What is the musical equivalent of an optical illusion? An aural illusion? Whatever it is, it is what I was aiming for when I wrote Codebreaker. The initial commissioning brief of Codebreaker was to use the forces of a large choir and symphony orchestra to tell the story of Alan Turing’s life through music. The obvious, and perhaps easiest, thing to have done would have been to have the choir act as a narrator relaying the events of Turing’s life with the orchestra illustrating those events musically. But after reading Andrew Hodges’ superb biography of Turing, I realised that this straight-on narrative approach wouldn’t allow me to explore the most fascinating aspect of the Turing story, that is, his extraordinary mind.
What kind of a mind do you have to possess in order to achieve so much in such a short space of time, that was the question that most intrigued me. So the illusion I hoped to conjure with Codebreaker was this: by asking every single one of the 150 singers in the choir ‘play’ Turing, to sing from his perspective, each singer representing a firing synapse in Turing’s brain, that this would bring his emotional and intellectual world to life so that those in the audience would be left with the distinct impression that Turing himself had been on stage, bearing his soul. Yes, it’s fanciful and presumptuous to imagine that such a thing is possible, but I’m a composer, ‘fanciful’ and ‘presumptuous’ are pretty much bullet points one and two on the job description.
So did it work? Well, I’m probably the least qualified person in the world to know either way, I’m too close to the creative process, still too tangled up in the technical detail to have the appropriate distance. But I was inundated with unusually emotional responses from those who were present at the world premiere, people were clearly very deeply moved. This was perhaps best summed up by Benedict Cumberbatch (who was nominated for an Academy Award for his sensational portrayal of Turing in The Imitation Game) who sent a message to say: 'I gripped the side of my seat trying not to weep. And failed... Deeply moving to all those increasingly familiar with Turing's story and profoundly beautiful, illuminating and touching to those who are to discover him through this piece.’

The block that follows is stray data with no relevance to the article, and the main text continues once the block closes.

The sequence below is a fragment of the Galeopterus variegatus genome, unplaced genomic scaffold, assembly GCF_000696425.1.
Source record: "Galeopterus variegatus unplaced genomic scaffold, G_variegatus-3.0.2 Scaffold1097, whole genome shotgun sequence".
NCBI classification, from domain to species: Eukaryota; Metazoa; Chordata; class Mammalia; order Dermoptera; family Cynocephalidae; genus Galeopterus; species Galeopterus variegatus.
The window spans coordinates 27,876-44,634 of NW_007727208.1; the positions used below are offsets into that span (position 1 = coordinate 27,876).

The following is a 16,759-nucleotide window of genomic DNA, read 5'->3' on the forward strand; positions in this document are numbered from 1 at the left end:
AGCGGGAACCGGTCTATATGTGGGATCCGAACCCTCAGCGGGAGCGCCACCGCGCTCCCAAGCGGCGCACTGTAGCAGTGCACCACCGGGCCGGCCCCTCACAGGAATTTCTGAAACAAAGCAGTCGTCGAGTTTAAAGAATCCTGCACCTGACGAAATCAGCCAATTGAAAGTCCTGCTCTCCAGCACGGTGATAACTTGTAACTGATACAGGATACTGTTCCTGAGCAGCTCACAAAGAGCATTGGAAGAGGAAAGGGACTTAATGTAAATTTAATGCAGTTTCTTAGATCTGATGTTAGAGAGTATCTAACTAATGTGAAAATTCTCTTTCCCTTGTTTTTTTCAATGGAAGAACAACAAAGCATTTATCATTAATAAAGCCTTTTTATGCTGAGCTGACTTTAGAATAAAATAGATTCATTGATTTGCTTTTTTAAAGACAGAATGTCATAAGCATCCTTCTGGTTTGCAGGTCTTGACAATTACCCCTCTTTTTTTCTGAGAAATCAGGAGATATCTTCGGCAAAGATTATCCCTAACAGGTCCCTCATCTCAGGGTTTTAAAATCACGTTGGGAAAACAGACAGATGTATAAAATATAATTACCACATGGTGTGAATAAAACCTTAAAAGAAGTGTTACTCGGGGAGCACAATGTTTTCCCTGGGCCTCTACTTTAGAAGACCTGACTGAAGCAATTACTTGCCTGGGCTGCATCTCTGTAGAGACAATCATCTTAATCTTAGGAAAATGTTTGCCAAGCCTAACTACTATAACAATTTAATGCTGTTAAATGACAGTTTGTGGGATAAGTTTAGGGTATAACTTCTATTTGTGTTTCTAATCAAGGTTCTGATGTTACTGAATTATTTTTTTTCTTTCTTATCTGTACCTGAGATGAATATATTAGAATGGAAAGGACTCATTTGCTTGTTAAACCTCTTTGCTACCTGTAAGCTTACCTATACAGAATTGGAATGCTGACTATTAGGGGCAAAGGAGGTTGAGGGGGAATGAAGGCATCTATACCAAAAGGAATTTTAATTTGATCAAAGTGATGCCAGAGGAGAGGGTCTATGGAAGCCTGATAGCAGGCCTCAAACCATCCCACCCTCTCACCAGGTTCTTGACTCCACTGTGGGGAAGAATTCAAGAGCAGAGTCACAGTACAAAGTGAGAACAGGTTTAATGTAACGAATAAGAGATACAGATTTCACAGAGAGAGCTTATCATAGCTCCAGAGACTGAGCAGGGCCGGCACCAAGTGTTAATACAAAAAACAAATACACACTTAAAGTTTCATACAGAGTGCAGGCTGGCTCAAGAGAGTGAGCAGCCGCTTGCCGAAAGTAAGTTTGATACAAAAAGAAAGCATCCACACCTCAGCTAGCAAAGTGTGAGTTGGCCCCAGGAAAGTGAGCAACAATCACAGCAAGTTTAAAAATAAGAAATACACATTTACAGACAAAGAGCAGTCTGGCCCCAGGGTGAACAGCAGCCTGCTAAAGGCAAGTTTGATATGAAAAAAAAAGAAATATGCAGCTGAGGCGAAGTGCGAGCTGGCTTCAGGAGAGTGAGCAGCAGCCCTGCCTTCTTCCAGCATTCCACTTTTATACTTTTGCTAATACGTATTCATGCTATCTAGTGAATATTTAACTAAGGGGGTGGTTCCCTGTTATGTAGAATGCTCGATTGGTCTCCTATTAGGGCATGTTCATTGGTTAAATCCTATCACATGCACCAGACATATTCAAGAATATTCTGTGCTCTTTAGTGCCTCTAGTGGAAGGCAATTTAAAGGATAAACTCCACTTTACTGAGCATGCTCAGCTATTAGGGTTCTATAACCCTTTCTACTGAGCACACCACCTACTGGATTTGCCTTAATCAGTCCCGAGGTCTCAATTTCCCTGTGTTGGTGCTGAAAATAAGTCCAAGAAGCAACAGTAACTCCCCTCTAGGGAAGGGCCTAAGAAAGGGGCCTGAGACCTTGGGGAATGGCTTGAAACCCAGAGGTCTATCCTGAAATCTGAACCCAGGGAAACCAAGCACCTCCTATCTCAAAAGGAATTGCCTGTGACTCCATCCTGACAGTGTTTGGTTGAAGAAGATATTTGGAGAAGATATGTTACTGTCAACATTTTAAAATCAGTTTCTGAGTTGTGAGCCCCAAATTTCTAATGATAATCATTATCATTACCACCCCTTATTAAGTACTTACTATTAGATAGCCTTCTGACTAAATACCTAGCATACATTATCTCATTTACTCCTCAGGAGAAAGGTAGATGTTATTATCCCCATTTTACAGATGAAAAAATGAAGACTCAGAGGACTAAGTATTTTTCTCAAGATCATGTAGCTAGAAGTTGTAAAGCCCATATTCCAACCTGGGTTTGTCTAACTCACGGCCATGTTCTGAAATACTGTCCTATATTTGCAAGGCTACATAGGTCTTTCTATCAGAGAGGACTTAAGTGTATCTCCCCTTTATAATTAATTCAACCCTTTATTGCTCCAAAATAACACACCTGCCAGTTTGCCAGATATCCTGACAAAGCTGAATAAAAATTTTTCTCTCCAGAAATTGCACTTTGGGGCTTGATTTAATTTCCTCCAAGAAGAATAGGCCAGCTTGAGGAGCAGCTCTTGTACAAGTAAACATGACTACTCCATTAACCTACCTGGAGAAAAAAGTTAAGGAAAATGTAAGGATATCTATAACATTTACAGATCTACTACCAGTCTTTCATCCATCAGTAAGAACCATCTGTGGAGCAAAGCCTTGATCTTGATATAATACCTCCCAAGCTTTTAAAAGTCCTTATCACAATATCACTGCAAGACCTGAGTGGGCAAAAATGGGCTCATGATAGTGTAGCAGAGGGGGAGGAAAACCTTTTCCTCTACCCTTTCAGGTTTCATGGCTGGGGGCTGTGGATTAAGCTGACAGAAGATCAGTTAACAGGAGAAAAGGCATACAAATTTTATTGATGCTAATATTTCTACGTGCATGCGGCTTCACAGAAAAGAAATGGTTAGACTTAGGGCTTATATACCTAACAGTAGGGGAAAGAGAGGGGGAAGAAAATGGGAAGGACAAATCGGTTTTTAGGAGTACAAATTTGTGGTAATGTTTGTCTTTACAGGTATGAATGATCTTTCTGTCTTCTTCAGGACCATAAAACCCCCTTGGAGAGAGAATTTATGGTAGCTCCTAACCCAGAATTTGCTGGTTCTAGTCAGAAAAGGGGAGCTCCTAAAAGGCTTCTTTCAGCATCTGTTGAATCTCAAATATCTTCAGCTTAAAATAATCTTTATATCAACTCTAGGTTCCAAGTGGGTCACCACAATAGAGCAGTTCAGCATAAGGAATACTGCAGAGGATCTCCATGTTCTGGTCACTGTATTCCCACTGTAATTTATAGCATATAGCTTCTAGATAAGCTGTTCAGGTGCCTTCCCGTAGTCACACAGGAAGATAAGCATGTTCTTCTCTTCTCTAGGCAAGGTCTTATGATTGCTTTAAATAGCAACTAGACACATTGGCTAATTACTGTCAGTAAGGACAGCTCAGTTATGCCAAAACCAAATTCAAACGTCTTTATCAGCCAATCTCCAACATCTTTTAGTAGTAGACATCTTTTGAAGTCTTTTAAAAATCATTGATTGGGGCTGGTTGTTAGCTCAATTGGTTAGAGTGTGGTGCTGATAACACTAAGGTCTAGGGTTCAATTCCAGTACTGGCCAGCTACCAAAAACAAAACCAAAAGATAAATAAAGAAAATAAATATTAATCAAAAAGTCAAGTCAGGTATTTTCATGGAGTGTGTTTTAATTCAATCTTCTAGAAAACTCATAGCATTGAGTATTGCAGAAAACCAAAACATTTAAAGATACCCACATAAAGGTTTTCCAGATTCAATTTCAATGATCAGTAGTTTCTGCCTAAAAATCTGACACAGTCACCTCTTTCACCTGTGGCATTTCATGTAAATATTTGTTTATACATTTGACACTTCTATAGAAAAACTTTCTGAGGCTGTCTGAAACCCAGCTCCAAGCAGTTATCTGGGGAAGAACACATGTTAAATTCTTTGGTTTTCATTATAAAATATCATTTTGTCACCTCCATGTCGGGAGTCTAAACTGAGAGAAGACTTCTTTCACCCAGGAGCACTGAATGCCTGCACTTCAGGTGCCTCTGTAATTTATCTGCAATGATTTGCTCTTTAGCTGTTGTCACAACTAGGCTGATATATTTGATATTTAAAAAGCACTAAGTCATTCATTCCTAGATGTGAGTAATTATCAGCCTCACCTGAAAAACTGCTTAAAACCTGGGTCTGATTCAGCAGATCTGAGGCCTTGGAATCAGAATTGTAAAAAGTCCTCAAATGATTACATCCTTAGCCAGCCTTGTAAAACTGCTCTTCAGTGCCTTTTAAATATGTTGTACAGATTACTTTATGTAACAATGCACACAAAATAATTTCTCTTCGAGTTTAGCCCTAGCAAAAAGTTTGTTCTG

And now, as the second performance of Codebreaker approaches on May 17, what I’m most looking forward to is seeing how the interpretation of the choir has been coloured over the past year. I have a feeling that this performance will be very different from the first, packing an even harder emotional punch than that remarkable premiere. Hertfordshire Chorus and their Music Director David Temple have this music in their veins, they are the people who bought Turing to life for a brief moment last year, and they are going to do it again. Whatever you do, don’t miss it.